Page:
Public Release: 

Forest service leads Agenda 2020 western forestry research

USDA Forest Service - Pacific Northwest Research Station

PORTLAND, Ore. September 30, 2003. A partnership among industry, government, and the forest products industry is working to help the United States reduce its dependency on fossil fuels, increase carbon sequestration, and help promote sustainable development of global economic competitiveness in rural communities.

In 1994, forest products industry leaders created a vision of the industry in 2020 and called it Agenda 2020. A collaborative research partnership also was formed by the Department of Energy and the American Forest and Paper Association to make the vision a reality. The Forest Service joined the partnership in 1999. In spring 2002 the western research stations of the Forest Service--Rocky Mountain, Pacific Southwest, and the Pacific Northwest stations--met to select the group's first research projects. The first annual review of the Agenda 2020 western forestry program was held in Kelso, Wash., the following year.

"Agenda 2020 has a strong portfolio of national projects funded primarily by the Department of Energy and the Forest Service in high impact areas such as biomass gasification, new forest-based materials, and molecular biology," explains spokesman Charley Peterson, "and we have added to that foundation with additional collaboration among the western research Stations, industry, and universities.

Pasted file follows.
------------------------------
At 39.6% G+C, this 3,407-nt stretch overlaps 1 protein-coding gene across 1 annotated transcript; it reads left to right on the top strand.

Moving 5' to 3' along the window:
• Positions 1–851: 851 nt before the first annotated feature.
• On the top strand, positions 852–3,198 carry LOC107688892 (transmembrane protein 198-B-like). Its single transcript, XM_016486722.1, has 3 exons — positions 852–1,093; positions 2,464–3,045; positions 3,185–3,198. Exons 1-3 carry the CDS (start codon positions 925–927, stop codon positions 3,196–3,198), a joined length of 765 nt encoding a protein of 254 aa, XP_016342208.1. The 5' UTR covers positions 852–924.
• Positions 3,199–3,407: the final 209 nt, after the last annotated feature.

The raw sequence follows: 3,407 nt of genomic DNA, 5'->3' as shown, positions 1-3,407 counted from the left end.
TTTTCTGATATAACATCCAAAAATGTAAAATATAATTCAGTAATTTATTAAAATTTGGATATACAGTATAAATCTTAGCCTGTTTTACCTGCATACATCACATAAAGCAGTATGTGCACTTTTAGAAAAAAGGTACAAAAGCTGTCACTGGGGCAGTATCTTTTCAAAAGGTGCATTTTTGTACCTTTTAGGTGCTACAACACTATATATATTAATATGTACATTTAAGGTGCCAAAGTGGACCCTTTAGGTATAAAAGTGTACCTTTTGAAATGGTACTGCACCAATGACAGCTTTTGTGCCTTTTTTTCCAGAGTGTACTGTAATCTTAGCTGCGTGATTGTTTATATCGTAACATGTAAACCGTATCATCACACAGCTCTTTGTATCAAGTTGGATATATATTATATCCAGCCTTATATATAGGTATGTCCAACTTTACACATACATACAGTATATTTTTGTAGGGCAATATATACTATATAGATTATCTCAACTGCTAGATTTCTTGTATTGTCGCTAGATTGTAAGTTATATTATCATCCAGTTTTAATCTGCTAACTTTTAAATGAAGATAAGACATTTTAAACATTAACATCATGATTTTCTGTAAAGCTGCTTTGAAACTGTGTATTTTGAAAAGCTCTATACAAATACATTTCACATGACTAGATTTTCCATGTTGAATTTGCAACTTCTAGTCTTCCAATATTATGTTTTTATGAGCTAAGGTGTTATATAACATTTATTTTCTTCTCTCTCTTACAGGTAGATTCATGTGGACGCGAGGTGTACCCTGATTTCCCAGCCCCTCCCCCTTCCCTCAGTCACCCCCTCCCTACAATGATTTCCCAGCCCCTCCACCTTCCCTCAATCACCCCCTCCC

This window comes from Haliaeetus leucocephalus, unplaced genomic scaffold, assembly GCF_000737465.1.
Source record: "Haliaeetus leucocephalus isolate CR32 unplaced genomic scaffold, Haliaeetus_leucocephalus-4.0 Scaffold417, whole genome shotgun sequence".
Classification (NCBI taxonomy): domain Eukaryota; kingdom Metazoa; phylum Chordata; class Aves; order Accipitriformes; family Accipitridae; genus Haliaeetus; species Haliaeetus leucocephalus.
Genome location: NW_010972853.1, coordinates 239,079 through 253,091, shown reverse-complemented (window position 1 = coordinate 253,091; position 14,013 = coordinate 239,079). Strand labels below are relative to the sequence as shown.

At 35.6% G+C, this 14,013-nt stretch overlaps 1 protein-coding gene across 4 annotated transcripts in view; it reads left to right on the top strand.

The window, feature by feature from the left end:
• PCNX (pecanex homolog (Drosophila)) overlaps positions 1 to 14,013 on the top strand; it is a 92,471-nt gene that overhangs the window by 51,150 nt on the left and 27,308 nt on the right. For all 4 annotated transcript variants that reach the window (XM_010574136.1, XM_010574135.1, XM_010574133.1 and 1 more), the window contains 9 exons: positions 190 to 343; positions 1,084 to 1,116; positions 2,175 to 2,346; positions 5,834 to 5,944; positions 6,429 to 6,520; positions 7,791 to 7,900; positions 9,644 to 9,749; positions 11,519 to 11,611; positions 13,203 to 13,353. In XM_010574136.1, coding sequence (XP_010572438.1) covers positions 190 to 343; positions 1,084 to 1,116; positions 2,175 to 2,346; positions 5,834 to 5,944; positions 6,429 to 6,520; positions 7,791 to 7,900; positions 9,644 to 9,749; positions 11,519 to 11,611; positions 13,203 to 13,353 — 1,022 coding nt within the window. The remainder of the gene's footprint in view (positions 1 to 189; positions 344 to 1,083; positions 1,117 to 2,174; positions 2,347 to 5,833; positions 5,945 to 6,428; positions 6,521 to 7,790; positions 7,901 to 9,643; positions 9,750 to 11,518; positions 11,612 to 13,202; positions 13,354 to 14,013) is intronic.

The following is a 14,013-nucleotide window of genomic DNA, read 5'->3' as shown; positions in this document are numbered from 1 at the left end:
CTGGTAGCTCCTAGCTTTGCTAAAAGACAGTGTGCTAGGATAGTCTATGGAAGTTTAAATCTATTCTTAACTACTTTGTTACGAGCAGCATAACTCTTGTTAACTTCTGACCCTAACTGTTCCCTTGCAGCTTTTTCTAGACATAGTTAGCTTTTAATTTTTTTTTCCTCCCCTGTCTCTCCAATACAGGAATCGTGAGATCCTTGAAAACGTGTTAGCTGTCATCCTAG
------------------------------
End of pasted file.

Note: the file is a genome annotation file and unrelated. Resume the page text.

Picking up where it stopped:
This sponsorship has resulted in excellent science, enhanced collaboration with forest industry, and improved relations among the three partners."

Some of the funded areas of investigation include:

  • How thinning and regeneration harvests influence riparian vegetation, aquatic community structure, and water quality in small headwater streams,

  • Managing coarse woody debris for long-term soil productivity in the northern Rocky Mountains and in the Douglas-fir region coupled with climate effects,

  • Tools to predict and manage various tree root diseases,

  • Discovery of genes controlling adaptive traits in Douglas-fir, and

  • Various silvicultural treatments to enhance forest productivity.

"The early success of this program is clear evidence that significant scientific progress can be made through collaboration and hard work in a public-private partnership," says Greg Johnson, chair of the forest industry's western research committee.

Agenda 2020 also includes participation by the Forest Service's North Central, Northeastern, and Southern Research Stations whose work will focus on forest health and productivity. For more information on the Agenda 2020 western forestry program, contact Charley Peterson at the Pacific Northwest Research Station at


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